More data linking hormones, sleep, and the perimenopause

Jan 01, 2006

If your perimenopausal patients are having trouble sleeping, they are not alone. Difficulty sleeping is reported by 29% more perimenopausal than premenopausal women and seems to be worst at the beginning and end of menstrual cycles.

If your perimenopausal patients are having trouble sleeping, they are not alone. Difficulty sleeping is reported by 29% more perimenopausal than premenopausal women and seems to be worst at the beginning and end of menstrual cycles.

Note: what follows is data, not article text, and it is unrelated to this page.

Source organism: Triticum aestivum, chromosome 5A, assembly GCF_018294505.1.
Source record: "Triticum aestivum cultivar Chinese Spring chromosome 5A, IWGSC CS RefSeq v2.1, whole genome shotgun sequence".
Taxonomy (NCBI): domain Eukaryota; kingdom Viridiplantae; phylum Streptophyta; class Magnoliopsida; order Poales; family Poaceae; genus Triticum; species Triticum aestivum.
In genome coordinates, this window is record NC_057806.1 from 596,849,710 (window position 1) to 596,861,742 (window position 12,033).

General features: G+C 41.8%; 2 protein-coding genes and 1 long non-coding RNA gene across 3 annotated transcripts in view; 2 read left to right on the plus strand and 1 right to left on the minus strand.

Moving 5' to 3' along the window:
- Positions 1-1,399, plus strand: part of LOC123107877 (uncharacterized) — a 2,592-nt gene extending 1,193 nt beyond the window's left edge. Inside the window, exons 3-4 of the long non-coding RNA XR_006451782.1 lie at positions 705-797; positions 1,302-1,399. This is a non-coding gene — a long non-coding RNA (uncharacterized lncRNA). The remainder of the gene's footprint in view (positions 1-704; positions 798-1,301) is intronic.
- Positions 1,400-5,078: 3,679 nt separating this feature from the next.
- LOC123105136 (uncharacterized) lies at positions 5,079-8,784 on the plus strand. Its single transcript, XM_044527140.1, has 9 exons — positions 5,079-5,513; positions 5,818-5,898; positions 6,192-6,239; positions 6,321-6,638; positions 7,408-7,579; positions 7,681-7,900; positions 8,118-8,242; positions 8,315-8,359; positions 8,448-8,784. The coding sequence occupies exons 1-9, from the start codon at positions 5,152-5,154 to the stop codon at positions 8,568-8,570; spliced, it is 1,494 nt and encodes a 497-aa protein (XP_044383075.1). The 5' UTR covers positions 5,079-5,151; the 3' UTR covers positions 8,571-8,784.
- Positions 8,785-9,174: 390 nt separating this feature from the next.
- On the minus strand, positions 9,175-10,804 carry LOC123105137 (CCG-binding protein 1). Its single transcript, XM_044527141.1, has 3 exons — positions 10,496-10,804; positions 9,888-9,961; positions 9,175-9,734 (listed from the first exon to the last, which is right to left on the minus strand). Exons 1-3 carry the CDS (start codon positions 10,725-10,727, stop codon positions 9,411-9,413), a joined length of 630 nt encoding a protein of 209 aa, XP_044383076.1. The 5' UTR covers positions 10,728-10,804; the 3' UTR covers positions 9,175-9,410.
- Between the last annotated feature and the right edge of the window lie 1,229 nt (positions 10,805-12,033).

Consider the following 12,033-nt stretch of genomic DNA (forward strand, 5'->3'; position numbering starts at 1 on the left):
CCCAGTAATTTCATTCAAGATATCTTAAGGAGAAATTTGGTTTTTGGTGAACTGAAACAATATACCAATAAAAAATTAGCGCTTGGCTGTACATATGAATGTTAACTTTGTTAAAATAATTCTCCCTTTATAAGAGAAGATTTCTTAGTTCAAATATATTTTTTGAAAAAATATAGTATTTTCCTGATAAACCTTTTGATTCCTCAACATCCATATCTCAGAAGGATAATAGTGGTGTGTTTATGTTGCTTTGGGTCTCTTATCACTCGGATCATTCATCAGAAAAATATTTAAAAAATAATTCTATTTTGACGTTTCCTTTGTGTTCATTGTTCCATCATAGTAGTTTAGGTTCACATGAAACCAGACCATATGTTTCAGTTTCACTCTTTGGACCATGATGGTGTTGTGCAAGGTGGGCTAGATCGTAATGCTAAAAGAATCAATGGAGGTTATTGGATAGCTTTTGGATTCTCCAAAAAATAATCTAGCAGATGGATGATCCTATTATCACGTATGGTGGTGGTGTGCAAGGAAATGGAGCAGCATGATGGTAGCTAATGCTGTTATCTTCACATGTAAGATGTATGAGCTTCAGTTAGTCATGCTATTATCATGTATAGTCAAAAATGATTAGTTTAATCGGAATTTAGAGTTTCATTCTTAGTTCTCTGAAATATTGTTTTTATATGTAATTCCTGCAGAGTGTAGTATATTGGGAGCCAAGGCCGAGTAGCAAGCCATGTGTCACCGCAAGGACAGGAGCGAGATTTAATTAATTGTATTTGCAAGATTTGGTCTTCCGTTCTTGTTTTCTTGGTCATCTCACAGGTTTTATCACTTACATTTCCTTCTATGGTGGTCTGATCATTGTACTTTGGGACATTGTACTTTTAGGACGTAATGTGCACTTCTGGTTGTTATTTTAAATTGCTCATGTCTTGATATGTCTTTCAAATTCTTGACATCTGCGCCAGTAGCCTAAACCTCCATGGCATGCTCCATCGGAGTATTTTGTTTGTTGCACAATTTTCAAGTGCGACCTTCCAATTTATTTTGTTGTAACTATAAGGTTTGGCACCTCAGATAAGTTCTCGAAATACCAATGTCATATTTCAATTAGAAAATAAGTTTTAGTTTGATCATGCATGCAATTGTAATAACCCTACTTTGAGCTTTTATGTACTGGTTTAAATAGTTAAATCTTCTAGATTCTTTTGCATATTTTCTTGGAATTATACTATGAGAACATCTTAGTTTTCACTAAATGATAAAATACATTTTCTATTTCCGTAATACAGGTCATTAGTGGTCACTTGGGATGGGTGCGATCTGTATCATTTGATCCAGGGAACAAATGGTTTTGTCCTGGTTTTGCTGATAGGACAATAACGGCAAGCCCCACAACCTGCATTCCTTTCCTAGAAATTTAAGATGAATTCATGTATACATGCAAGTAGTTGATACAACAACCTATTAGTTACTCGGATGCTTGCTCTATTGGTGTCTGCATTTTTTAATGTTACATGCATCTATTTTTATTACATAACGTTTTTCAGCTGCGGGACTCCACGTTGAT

Levels of pregnanediol glucuronide (PdG) and follicle-stimulating hormone (FSH) may have something to do with it. Researchers calculated that the odds of sleep dysfunction increased 11.1% in the premenopausal group for each log-unit increment in FSH and increased 9.5% in the perimenopausal group for each log-unit increment in PdG level.

In terms of nonhormonal factors, mood and vasomotor symptoms were consistently and strongly associated with difficulty sleeping in both groups. Fewer sleep problems were reported during summer, as opposed to winter months. Premenopausal women with two or more medical conditions were more likely to have sleeping problems, and those taking pain medications were less likely to do so.